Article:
Sunday, July 27, 2014


I keep thinking that I’m going to tumble into the crime lit/noir lit void that has engulfed so much of my reading-minded friends and acquaintances’ time, but there always seems to be something else I wanna read. My pal Danny P’s been balancing acres of the hardboiled 30s-50s stuff w/ modern crime writers like Megan Abbot and the oft-celebrated Scandinavians quite well, and his diligence to the form kind of makes me jealous. These crime books can usually be torn through in three sittings, less if you’re childless, and the sense of accomplishment therewith is at least half the price of admission. The Los Angeles Review of Books crime novel editor, a longtime friend as well, recently asked me to try my hand at submitting reviews there, assuming me to be a member of the hardboiled tribe. I had to decline on account of barely knowing my Willefords from my Thompsons (pretty much the only two genre writers I’ve read), but directed her to her cousin-in-law instead, who just happens to be the aforementioned Danny P, and who’s now ably writing there in my stead.

What does this have to do with Kim Cooper’s excellent recent LA-based 1920s noir? Well, I finally read one, didn’t I? I know Kim as well – she was one of the first contributors to my early 90s fanzine Superdope; I contributed to her “Lost inthe Grooves” book of forgotten rocknroll LPs; and we shared a few good cultural laffs in the 80s and 90s. Though we’ve only sort of kept tabs on each other over the years – she’s in LA and I’m in San Francisco – I just knew she’d spin a good yarn for her first work of fiction, and she very much did.

“The Kept Girl” is like a code-era noir film screenplay turned adapted into fiction, with nary a vulgarity or any real violence to speak of. This is not to say it’s not unseemly at times; heinous crimes are committed, marriages are soiled, and foul-smelling death occurs. Having seen enough of the 30s talkies to know the drill – you can bet Cooper has as well – my mind visualized many of the book’s scenes playing out in glorious black and white. Cooper keeps away from cliché gumshoe/wiseguy noir patter in her dialogue, opting instead for simplicity and something midway between realism and movieland.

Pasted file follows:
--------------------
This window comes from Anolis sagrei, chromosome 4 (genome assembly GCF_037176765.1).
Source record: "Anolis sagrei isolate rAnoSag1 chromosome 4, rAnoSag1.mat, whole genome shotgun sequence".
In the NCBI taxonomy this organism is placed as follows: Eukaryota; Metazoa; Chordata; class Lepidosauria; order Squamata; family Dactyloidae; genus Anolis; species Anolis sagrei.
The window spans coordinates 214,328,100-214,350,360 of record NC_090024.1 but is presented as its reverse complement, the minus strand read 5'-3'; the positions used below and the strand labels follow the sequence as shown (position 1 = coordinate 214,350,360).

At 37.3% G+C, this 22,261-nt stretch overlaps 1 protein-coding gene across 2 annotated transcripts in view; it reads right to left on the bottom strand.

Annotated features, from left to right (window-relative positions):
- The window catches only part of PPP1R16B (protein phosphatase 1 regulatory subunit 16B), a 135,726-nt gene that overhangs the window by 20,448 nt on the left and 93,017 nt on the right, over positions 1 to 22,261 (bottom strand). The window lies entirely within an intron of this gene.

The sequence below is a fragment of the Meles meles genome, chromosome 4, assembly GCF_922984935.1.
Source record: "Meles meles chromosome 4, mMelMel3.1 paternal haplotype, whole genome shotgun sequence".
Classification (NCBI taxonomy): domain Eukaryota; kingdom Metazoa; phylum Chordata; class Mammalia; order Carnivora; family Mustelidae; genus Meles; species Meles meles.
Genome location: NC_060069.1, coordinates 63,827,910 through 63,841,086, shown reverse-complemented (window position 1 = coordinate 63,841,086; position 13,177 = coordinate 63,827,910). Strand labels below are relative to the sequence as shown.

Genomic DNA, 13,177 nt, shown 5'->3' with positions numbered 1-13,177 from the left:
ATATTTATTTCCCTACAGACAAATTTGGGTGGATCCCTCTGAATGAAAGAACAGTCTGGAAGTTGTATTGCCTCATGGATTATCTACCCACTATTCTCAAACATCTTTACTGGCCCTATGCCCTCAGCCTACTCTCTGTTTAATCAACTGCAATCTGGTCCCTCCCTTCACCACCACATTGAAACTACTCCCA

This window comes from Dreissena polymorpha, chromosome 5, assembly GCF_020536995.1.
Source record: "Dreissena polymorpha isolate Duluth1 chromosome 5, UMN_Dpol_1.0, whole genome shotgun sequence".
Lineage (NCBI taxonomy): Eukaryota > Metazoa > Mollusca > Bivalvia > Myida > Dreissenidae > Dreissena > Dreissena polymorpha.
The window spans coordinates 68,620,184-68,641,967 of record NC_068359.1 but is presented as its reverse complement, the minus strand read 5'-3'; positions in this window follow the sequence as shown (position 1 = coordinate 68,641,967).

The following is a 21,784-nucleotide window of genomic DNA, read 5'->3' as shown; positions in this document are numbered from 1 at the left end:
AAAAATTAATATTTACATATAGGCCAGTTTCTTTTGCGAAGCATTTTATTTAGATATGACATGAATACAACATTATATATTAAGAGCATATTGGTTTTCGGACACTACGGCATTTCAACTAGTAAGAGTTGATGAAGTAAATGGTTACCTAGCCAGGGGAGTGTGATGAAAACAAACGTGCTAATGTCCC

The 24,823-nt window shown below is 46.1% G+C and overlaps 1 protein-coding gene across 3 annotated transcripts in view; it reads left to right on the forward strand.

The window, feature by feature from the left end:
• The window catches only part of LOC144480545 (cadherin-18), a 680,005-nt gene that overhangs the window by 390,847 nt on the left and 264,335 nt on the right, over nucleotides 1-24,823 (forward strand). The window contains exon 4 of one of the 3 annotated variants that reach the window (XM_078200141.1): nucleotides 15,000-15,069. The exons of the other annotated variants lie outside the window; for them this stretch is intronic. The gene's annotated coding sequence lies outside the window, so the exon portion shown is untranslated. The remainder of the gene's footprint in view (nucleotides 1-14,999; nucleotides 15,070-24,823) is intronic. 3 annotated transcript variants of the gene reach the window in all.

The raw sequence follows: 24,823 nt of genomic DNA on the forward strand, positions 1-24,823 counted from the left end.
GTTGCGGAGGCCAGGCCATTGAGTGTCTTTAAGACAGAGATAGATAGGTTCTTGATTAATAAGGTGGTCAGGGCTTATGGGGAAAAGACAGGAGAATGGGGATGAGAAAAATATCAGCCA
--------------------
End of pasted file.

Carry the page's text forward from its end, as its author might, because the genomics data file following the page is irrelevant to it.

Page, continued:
It centers around an apparently real 20s angel-worshipping cult called “The Great Eleven”, who bilk a mealy-mouthed oilman out of great sums of money in pursuit of the great, preposterous mission. The oilman’s even richer uncle sends his right-hand company man – an unhappy alcoholic roustabout named “Raymond Chandler” – to help figure out where the cash went. Chandler brings his secretary and a good-hearted teetotaling cop named Tom along for the ride, and together they uncover a bunch of creepy weirdness and disappeared humans, all in the name of religion. Each of the erstwhile detectives has alternating chapters as they piece together bits of the puzzle, often while at loggerheads with each other. It’s brisk, it’s funny and it’s as bright and clever a genre read as I’ve come across in my limited research. I’m glad to see Kim turning her pen in this direction, and sincerely hope she’s got plenty more in her like this.